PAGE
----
New Age Islam Edit Bureau
07 September 2016
Instruments of Terror
By Imtiaz Gul
Imitation and Limitations of
By Aziz Ali Dad
Democratic Political Parties
By Dr Ikramul Haq
By Paul Pillar
Compiled By New Age Islam Edit Bureau
Instruments Of Terror
September 6, 2016
The equation is quite even as far as
allegations and suspicions go. Pakistan is at pains to convince the world that
the intermittent violence it experiences is inflicted by groups, which can be
termed instruments of terrorism and instability. Groups such as the TTP,
Jamaatul Ahrar, the Islamic State, the Lashkar-e-Jhangvi and the Baloch
Republican Army stand out as some of those instruments.
Outsiders like India, Afghanistan and the
US look at the Haqqani network, the Afghan Taliban, Lashkar-e-Taiba (LeT) and
Jaish-e-Mohammad in more or less the same way i.e., as instruments of terror
using Pakistani territory against neighbours.
The latest such pronouncement came from US
Secretary of State John Kerry, making it clear to Islamabad that it needs to
act against groups such as the Haqqani network and LeT that are suspected of
operating from Pakistan to launch attacks against its neighbours. Kerry said
this on August 31 in a press stakeout at New Delhi, using the occasion to also
appreciate the pain that Pakistan has endured at the hands of terrorists. He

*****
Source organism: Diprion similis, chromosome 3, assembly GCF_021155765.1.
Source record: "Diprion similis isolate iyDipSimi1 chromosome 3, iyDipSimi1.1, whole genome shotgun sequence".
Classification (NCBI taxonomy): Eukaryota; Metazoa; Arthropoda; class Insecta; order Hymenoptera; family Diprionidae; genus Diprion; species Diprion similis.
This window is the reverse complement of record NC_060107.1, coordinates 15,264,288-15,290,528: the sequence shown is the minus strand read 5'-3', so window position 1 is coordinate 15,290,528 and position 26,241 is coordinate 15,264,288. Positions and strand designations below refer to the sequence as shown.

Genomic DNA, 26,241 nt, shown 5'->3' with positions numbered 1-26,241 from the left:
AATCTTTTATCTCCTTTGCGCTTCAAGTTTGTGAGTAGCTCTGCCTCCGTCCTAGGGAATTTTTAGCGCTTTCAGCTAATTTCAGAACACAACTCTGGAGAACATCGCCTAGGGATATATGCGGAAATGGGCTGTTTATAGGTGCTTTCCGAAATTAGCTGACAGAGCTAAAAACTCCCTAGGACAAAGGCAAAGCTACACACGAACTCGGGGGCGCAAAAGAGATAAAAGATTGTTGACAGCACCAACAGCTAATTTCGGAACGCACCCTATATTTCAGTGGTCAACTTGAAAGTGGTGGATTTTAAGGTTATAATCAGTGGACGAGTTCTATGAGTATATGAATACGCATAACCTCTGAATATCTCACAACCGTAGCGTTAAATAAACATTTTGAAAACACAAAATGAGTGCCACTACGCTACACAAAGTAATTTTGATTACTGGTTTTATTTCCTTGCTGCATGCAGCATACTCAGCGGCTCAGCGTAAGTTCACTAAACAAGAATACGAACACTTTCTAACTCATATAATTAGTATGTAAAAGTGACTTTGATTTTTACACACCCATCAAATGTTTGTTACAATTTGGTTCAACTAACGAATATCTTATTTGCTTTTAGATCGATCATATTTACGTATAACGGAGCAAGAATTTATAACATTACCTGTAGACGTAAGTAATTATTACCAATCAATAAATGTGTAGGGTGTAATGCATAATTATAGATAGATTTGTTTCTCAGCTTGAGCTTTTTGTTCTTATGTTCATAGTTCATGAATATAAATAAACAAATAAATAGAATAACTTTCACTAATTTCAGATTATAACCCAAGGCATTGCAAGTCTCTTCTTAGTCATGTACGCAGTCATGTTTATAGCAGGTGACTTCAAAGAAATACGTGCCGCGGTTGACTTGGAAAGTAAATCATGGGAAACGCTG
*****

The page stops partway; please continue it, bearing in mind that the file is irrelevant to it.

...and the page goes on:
more or less repeated the same words that constitute the essential part of the
official Washington narrative and which underscores the Indo-American-Afghan
convergence on the issue. Kerry did concede Pakistan’s “progress in the fight
against extremism in recent months” but also underlined that it “has work to do
in order to push harder against its indigenous groups that are engaged in
extremist activities” and represent a threat to the neighbours.
India’s National Security Adviser Ajit
Doval and Defence Minister Manohar Parrikar, too, think alike and have gone
even further in speaking about countering terror with terror. Most of what we
see today seems to flow from a deadly tit-for-tat contest of gaining influence
in the region. At the same time, commercial interests trump oft-propagated
virtues such as morality and principles. The brutal handling of Kashmiri
protests and the near indifference to it from almost all G-20 countries
reflects their quest for preserving commercial interests in India. And this of
course provides India enough space to have the last laugh. This same attitude
helped Sheikh Mujeeb carve Bangladesh out of Pakistan, with the anti-Pakistan Awami League government in
Bangladesh still receiving magnanimous support from India. The Bangladeshi
government continues to bash Pakistan and its supporters at every opportunity.
The controversial war crimes trials are the most glaring example of digging up